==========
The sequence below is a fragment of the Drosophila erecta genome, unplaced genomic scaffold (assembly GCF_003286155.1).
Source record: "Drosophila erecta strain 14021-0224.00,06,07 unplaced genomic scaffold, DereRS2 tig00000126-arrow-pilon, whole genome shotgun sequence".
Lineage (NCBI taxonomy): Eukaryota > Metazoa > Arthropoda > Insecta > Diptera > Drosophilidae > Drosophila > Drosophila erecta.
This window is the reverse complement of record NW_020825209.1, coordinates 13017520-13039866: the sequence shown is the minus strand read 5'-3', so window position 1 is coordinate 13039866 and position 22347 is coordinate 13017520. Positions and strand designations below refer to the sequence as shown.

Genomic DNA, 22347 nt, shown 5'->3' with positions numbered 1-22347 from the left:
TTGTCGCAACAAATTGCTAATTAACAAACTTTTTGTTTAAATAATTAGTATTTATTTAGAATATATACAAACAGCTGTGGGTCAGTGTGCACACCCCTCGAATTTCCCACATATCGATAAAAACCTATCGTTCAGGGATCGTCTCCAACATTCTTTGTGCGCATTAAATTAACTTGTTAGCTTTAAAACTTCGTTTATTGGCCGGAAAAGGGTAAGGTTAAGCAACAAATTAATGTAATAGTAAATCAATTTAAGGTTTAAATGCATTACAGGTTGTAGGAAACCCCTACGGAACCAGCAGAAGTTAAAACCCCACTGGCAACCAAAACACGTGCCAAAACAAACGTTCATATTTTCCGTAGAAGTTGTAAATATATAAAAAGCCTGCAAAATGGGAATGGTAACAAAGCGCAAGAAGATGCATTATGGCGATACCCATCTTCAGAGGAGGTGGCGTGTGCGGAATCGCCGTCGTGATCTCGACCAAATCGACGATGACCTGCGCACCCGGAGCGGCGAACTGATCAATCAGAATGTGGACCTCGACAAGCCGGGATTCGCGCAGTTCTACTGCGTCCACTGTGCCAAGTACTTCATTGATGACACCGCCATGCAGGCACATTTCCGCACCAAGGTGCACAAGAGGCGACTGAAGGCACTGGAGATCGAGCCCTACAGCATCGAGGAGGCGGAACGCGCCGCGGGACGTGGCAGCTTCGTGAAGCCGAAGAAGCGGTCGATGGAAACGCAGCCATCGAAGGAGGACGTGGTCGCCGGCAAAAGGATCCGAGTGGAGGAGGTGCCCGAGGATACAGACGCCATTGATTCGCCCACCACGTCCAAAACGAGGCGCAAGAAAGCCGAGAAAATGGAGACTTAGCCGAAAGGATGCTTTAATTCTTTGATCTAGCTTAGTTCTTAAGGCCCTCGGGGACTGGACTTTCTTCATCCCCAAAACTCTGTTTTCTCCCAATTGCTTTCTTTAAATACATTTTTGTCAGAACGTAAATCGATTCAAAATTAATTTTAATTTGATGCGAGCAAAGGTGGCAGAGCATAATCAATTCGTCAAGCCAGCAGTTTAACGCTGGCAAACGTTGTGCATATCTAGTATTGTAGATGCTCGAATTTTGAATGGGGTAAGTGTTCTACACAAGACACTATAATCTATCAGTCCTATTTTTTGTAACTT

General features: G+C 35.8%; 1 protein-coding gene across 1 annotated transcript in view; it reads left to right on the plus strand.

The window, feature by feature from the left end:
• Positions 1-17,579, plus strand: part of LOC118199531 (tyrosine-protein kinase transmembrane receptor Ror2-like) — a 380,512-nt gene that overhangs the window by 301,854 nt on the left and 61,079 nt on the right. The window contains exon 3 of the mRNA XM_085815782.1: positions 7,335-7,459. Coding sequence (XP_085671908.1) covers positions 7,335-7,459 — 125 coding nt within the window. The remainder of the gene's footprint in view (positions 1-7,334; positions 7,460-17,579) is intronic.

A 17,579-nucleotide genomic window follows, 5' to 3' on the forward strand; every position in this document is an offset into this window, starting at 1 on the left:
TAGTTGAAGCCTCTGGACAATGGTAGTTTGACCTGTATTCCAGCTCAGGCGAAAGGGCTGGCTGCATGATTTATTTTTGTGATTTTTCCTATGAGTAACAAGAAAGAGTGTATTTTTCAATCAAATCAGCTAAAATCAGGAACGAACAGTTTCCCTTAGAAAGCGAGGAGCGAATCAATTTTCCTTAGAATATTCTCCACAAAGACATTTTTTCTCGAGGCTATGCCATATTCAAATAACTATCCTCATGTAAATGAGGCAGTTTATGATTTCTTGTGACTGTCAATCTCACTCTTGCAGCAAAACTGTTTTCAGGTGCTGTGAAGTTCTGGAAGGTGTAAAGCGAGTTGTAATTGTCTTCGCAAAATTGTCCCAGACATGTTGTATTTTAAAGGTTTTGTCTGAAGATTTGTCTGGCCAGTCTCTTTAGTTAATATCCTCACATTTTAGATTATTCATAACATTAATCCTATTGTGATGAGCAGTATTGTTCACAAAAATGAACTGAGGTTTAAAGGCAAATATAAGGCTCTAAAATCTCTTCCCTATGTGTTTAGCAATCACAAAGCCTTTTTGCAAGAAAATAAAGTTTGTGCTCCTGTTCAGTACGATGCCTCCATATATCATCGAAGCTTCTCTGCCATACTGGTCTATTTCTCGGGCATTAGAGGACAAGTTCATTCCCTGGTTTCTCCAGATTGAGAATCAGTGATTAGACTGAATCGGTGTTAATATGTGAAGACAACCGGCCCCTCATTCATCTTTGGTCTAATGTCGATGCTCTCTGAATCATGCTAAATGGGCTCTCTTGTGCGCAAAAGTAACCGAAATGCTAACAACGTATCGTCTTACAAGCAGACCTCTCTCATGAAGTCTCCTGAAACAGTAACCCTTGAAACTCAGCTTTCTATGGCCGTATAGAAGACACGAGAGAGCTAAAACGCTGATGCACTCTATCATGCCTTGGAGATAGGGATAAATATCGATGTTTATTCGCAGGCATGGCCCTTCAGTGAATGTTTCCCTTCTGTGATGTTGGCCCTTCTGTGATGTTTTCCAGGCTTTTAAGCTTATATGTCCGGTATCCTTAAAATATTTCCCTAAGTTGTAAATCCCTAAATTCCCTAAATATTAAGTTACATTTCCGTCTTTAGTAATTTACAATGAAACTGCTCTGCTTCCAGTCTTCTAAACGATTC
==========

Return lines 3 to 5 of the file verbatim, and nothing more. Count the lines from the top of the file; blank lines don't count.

Lineage (NCBI taxonomy): Eukaryota > Metazoa > Arthropoda > Insecta > Diptera > Drosophilidae > Drosophila > Drosophila erecta.
This window is the reverse complement of record NW_020825209.1, coordinates 13017520-13039866: the sequence shown is the minus strand read 5'-3', so window position 1 is coordinate 13039866 and position 22347 is coordinate 13017520. Positions and strand designations below refer to the sequence as shown.

Genomic DNA, 22347 nt, shown 5'->3' with positions numbered 1-22347 from the left: